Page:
For instance, beer and baseball are, and always have been best friends. I don’t think you’d qualify as a drunk for having a beer at every ballpark you go to, but remember, I wanted to avoid those “automatic” drinks. So not only would I skip the beer at some parks, I’d let The Knucklehead in on the decision-making process. Example:

“It’s going to cost $7-8 to have a beer at the ballpark, and that’s a ridiculous amount of money to spend on a beer. But any food or drink is going to be more expensive, so to some extent you’re going to have to deal with that if you want to buy something at the ballpark. But I refuse to give that money to one of the Big Breweries. That’s no problem, because I won’t miss overpaying for watery, bad beer. But I don’t feel so bad if that overpaying goes to a local brewer, and I get a better beer anyway. So I won’t get a beer if they don’t have local beer. And tonight we’re at Nationals Park, but tomorrow we’re going to be at Camden Yards, and I know they have some great beer at the O’s game, to go with the great food, so I’m going to skip the beer tonight and save my beer money for tomorrow.”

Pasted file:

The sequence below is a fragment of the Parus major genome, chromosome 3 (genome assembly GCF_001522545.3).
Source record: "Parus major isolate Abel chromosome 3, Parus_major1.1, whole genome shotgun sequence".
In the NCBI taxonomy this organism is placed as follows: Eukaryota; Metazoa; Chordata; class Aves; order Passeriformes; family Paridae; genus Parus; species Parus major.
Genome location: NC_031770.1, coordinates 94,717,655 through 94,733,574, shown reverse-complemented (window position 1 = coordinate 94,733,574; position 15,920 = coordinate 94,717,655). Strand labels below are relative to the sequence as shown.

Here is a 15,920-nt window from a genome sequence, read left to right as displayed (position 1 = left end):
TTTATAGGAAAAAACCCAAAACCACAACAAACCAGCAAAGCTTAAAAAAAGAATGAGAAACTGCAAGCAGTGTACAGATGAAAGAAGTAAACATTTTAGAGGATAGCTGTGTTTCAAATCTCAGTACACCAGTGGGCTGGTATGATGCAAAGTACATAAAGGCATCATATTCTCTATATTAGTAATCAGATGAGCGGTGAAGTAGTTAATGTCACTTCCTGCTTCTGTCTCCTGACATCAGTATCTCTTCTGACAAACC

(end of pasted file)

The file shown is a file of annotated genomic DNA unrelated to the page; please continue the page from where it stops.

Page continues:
And like that. The kid doesn’t have to follow the reasoning. The kid just has to see that some reasoning is going on.

Many ballparks, especially at the AAA level, offer family sections, where alcohol is prohibited. I always avoided those (they tended to be bad seats anyway, and filled with people committing the sin of Not Paying Attention to the Game). I liked to point out the drunks in the stands to The Knucklehead, especially when he was a wee little shaver. Nothing looks scarier or more disgusting to a little kid, than a sweaty big foul-mouthed drunk, especially in the middle of the day. “See?” I’d say. “That’s what being drunk looks like.”

“Ew. Gross.”

“Exactly.” Ballpark drunks are the best friends a knucklehead’s dad ever had. All the better if they were in your own section, threatening to topple over onto you.